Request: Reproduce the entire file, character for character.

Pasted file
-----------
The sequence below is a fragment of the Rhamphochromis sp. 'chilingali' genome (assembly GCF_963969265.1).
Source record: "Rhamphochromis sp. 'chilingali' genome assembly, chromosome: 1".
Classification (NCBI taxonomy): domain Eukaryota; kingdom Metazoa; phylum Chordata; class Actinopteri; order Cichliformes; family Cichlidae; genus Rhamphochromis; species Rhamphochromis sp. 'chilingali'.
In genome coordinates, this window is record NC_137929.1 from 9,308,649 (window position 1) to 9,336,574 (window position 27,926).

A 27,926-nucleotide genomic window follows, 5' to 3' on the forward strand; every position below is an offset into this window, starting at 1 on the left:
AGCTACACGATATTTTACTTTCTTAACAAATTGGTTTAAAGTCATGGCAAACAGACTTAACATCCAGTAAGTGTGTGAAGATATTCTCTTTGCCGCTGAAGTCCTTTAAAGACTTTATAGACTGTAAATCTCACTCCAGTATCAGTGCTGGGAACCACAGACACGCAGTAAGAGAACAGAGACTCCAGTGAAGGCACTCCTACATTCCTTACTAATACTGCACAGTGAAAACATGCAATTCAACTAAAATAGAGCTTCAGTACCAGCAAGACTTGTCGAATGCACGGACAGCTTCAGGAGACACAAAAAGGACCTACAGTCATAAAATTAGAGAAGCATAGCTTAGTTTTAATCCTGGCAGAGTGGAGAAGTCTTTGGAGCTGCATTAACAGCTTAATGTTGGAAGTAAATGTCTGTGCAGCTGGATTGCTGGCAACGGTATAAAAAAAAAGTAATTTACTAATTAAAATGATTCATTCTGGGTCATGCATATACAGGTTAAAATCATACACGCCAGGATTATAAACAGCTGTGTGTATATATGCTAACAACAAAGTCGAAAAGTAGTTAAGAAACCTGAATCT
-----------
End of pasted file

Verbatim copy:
The sequence below is a fragment of the Rhamphochromis sp. 'chilingali' genome (assembly GCF_963969265.1).
Source record: "Rhamphochromis sp. 'chilingali' genome assembly, chromosome: 1".
Classification (NCBI taxonomy): domain Eukaryota; kingdom Metazoa; phylum Chordata; class Actinopteri; order Cichliformes; family Cichlidae; genus Rhamphochromis; species Rhamphochromis sp. 'chilingali'.
In genome coordinates, this window is record NC_137929.1 from 9,308,649 (window position 1) to 9,336,574 (window position 27,926).

A 27,926-nucleotide genomic window follows, 5' to 3' on the forward strand; every position below is an offset into this window, starting at 1 on the left:
AGCTACACGATATTTTACTTTCTTAACAAATTGGTTTAAAGTCATGGCAAACAGACTTAACATCCAGTAAGTGTGTGAAGATATTCTCTTTGCCGCTGAAGTCCTTTAAAGACTTTATAGACTGTAAATCTCACTCCAGTATCAGTGCTGGGAACCACAGACACGCAGTAAGAGAACAGAGACTCCAGTGAAGGCACTCCTACATTCCTTACTAATACTGCACAGTGAAAACATGCAATTCAACTAAAATAGAGCTTCAGTACCAGCAAGACTTGTCGAATGCACGGACAGCTTCAGGAGACACAAAAAGGACCTACAGTCATAAAATTAGAGAAGCATAGCTTAGTTTTAATCCTGGCAGAGTGGAGAAGTCTTTGGAGCTGCATTAACAGCTTAATGTTGGAAGTAAATGTCTGTGCAGCTGGATTGCTGGCAACGGTATAAAAAAAAAGTAATTTACTAATTAAAATGATTCATTCTGGGTCATGCATATACAGGTTAAAATCATACACGCCAGGATTATAAACAGCTGTGTGTATATATGCTAACAACAAAGTCGAAAAGTAGTTAAGAAACCTGAATCT